One of the criticisms that are often levied at Aliens: The Female War is the main premise revolving around the idea of the Queen Mother calling the Aliens back to her. Several of the main protagonists are also able to pick up on these dreams and ascertain the location of the Queen Mother. This is still very much present in the novel adaptation and I think it’s actually made worse in the novel.
Since the first book/comic, it’s established that the Alien Queens are able to influence the dreams of others in some fashion. The way it is written in Aliens: Female War makes it seem like these dreams have always been from the Queen Mother, rather than localized Queens like it was always implied. There’s absolutely no lead up into this and feels very much out of place.
The original comic built up to this much better with its prologue establishing what was happening. Ripley is awoken from cryosleep aboard the Sulaco and coerced into returning to the Derelict on LV-426 where she ultimately receives a message from the Space Jockey with all the information she needs to move the story along.
Due to the some of the changes made in the novelization with how they handle the inclusion of Ripley, the original prologue would not have been appropriate so I can understand why that was changed. However, there was still place to build into it.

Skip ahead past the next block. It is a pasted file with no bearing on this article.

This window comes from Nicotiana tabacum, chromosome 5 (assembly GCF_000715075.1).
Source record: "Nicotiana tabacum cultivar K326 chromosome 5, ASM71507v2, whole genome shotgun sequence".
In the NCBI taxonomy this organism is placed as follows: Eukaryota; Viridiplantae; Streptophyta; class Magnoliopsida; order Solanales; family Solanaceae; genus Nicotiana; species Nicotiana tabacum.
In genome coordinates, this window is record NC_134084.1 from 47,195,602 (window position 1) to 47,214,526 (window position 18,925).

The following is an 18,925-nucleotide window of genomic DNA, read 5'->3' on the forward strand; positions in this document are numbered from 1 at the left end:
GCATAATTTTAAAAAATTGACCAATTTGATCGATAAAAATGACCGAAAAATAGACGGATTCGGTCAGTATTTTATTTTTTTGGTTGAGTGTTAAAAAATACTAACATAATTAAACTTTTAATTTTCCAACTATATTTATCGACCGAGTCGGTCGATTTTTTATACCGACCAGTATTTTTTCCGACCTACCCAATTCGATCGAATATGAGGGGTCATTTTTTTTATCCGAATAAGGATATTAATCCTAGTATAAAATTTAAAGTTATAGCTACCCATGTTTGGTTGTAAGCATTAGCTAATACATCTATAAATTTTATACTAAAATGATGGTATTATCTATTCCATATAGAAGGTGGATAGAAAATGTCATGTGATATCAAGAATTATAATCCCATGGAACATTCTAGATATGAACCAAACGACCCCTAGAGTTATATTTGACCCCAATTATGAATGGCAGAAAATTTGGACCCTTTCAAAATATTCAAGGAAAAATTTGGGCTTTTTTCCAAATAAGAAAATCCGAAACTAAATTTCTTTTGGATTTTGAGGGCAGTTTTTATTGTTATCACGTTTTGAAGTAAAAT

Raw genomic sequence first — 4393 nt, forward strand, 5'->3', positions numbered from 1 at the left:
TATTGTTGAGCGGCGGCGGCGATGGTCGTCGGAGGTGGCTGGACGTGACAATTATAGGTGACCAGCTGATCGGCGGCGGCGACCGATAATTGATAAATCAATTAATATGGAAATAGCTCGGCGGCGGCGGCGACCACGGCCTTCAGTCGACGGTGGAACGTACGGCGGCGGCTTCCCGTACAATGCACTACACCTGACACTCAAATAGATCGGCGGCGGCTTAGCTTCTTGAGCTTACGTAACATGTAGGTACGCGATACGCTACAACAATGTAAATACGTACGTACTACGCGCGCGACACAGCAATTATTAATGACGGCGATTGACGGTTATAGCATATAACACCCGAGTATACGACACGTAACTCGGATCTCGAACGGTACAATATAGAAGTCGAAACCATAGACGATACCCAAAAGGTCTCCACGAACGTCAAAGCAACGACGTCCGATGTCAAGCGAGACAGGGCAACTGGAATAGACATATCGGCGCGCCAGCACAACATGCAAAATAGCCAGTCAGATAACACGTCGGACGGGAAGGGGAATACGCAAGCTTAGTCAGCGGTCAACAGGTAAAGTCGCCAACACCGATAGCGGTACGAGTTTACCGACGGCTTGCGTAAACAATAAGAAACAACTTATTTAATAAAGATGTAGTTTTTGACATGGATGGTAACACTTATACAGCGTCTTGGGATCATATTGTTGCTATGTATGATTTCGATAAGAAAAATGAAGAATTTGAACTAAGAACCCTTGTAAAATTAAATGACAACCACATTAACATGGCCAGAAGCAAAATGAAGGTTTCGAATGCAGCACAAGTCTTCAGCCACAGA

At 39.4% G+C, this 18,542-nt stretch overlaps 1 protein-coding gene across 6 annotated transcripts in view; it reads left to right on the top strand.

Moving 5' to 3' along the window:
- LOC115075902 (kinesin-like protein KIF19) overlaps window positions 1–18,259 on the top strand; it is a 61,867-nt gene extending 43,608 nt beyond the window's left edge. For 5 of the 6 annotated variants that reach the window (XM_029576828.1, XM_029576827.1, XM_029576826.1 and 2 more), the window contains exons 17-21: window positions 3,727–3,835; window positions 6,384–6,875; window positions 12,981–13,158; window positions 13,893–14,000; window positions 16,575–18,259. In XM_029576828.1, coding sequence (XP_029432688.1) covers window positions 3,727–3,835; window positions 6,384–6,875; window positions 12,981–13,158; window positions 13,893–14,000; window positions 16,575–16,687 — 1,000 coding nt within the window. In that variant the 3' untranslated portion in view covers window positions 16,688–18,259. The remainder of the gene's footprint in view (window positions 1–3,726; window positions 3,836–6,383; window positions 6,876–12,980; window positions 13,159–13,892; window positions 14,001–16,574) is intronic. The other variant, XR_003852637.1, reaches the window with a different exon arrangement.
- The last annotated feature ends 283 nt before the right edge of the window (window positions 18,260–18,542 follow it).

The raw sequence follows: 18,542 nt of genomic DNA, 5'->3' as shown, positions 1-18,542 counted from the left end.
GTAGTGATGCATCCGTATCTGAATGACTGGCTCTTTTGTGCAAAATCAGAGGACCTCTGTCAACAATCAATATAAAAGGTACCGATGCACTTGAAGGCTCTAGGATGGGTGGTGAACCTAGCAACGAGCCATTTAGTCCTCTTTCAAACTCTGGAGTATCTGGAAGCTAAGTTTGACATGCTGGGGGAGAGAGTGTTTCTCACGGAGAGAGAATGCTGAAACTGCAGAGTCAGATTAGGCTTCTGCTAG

The novelization opens with a recollection of events towards the end of Aliens, with Ripley and the Queen escaping the Atmospheric Processor. It’s a nice set up of the thematic conflict of mother vs mother but that opening could have been used to build into the notion of these being new dreams, different from before.
One of the biggest changes made is the removal of the Space Jockey sub-plot. In the comics it is stated that the Space Jockey is using the Aliens to cleanse a planet of life. It then begins to terraform Earth so that it can claim it for its own. This plot is then quickly done away with in the short comic, The Alien.
It is removed entirely from this book with the Space Jockey never appearing in the Bantam novels again (the set-up was included in the novelization of Aliens: Earth Hive). However, the characters still speculate that the Aliens are artificial weapons but this notion goes nowhere.